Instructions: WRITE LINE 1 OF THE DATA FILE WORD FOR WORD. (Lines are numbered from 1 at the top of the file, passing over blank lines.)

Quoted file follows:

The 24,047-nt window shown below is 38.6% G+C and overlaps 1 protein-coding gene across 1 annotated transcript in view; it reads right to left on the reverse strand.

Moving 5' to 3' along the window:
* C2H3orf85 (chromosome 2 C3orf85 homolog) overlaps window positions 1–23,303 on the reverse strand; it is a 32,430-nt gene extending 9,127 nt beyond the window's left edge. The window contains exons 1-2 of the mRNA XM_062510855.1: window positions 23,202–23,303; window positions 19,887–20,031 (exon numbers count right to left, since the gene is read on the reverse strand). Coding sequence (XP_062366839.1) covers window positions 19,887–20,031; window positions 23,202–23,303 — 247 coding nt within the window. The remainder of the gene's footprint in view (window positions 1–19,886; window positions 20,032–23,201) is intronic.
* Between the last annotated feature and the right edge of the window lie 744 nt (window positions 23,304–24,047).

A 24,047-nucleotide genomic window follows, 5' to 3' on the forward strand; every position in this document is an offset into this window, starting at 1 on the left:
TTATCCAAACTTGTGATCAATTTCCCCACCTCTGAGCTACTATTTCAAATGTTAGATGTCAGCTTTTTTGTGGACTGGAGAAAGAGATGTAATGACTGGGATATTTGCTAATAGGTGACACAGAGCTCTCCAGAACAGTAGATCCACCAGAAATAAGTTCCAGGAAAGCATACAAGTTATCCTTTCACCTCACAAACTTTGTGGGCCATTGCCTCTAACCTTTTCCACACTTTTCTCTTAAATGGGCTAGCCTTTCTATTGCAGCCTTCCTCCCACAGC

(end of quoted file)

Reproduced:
The 24,047-nt window shown below is 38.6% G+C and overlaps 1 protein-coding gene across 1 annotated transcript in view; it reads right to left on the reverse strand.